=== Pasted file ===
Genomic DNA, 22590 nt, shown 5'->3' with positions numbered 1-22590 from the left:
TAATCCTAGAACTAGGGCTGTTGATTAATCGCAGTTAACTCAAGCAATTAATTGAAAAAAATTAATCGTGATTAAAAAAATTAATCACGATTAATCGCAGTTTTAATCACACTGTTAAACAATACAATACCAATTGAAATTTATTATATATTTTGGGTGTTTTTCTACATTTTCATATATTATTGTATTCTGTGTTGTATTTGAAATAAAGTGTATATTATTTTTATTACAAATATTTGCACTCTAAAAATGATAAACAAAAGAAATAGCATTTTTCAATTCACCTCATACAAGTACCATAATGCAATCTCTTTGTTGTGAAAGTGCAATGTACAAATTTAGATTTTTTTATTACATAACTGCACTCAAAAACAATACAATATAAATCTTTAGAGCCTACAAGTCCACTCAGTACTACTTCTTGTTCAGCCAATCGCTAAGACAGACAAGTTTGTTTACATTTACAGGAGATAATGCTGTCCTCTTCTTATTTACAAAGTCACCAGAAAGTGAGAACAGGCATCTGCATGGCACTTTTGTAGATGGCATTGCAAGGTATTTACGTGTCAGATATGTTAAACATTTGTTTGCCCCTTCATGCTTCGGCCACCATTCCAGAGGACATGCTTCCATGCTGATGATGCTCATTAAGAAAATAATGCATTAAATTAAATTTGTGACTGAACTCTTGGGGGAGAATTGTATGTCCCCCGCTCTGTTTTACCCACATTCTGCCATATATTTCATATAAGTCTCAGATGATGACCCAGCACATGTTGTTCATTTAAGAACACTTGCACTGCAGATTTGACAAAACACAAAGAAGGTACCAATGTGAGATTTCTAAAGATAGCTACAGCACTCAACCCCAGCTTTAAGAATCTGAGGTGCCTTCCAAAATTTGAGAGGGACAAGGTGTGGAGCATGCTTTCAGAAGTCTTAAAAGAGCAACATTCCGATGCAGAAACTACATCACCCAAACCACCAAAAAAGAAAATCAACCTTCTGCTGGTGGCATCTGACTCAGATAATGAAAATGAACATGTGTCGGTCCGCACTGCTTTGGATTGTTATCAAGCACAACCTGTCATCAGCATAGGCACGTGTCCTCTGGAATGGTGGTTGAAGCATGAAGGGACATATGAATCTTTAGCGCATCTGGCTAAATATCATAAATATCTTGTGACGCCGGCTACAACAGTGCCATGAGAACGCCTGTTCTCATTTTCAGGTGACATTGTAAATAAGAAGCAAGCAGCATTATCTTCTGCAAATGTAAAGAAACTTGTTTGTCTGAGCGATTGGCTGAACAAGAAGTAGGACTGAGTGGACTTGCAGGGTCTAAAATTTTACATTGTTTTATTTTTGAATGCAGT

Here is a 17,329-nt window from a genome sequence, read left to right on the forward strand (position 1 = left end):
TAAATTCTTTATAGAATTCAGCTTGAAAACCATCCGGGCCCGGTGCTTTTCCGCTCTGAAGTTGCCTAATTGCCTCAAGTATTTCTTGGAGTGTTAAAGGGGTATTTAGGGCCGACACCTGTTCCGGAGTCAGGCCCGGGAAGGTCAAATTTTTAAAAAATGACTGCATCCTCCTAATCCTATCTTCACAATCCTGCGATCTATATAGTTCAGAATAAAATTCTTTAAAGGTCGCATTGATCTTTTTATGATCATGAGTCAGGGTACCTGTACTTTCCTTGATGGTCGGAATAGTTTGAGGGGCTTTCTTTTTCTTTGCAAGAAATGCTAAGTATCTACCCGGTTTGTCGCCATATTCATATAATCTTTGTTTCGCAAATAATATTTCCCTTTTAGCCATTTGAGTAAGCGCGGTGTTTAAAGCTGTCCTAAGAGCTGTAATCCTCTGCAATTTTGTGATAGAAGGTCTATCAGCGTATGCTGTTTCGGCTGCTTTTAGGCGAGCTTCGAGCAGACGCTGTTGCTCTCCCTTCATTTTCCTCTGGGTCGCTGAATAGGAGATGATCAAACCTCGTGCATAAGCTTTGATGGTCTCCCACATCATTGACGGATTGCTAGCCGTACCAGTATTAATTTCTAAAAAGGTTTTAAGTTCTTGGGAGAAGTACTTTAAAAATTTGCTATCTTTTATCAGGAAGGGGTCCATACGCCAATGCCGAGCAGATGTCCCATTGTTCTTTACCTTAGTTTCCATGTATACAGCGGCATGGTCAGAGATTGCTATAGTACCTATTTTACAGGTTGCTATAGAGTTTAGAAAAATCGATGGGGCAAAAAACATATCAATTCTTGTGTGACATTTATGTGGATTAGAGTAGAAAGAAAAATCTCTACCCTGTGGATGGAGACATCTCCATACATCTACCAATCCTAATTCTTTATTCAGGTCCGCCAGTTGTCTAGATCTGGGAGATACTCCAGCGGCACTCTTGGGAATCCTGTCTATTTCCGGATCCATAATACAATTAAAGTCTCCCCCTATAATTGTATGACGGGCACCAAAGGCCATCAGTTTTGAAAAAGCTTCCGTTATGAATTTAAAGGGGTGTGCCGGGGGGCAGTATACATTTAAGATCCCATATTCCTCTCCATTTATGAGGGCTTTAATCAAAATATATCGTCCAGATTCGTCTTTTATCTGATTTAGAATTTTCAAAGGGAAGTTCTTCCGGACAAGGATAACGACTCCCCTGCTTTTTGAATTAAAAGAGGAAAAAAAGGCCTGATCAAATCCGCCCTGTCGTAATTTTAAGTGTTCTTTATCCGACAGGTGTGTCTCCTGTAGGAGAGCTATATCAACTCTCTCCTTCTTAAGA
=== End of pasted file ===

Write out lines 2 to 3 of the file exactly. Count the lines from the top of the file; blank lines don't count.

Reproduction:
TAATCCTAGAACTAGGGCTGTTGATTAATCGCAGTTAACTCAAGCAATTAATTGAAAAAAATTAATCGTGATTAAAAAAATTAATCACGATTAATCGCAGTTTTAATCACACTGTTAAACAATACAATACCAATTGAAATTTATTATATATTTTGGGTGTTTTTCTACATTTTCATATATTATTGTATTCTGTGTTGTATTTGAAATAAAGTGTATATTATTTTTATTACAAATATTTGCACTCTAAAAATGATAAACAAAAGAAATAGCATTTTTCAATTCACCTCATACAAGTACCATAATGCAATCTCTTTGTTGTGAAAGTGCAATGTACAAATTTAGATTTTTTTATTACATAACTGCACTCAAAAACAATACAATATAAATCTTTAGAGCCTACAAGTCCACTCAGTACTACTTCTTGTTCAGCCAATCGCTAAGACAGACAAGTTTGTTTACATTTACAGGAGATAATGCTGTCCTCTTCTTATTTACAAAGTCACCAGAAAGTGAGAACAGGCATCTGCATGGCACTTTTGTAGATGGCATTGCAAGGTATTTACGTGTCAGATATGTTAAACATTTGTTTGCCCCTTCATGCTTCGGCCACCATTCCAGAGGACATGCTTCCATGCTGATGATGCTCATTAAGAAAATAATGCATTAAATTAAATTTGTGACTGAACTCTTGGGGGAGAATTGTATGTCCCCCGCTCTGTTTTACCCACATTCTGCCATATATTTCATATAAGTCTCAGATGATGACCCAGCACATGTTGTTCATTTAAGAACACTTGCACTGCAGATTTGACAAAACACAAAGAAGGTACCAATGTGAGATTTCTAAAGATAGCTACAGCACTCAACCCCAGCTTTAAGAATCTGAGGTGCCTTCCAAAATTTGAGAGGGACAAGGTGTGGAGCATGCTTTCAGAAGTCTTAAAAGAGCAACATTCCGATGCAGAAACTACATCACCCAAACCACCAAAAAAGAAAATCAACCTTCTGCTGGTGGCATCTGACTCAGATAATGAAAATGAACATGTGTCGGTCCGCACTGCTTTGGATTGTTATCAAGCACAACCTGTCATCAGCATAGGCACGTGTCCTCTGGAATGGTGGTTGAAGCATGAAGGGACATATGAATCTTTAGCGCATCTGGCTAAATATCATAAATATCTTGTGACGCCGGCTACAACAGTGCCATGAGAACGCCTGTTCTCATTTTCAGGTGACATTGTAAATAAGAAGCAAGCAGCATTATCTTCTGCAAATGTAAAGAAACTTGTTTGTCTGAGCGATTGGCTGAACAAGAAGTAGGACTGAGTGGACTTGCAGGGTCTAAAATTTTACATTGTTTTATTTTTGAATGCAGT

Here is a 17,329-nt window from a genome sequence, read left to right on the forward strand (position 1 = left end):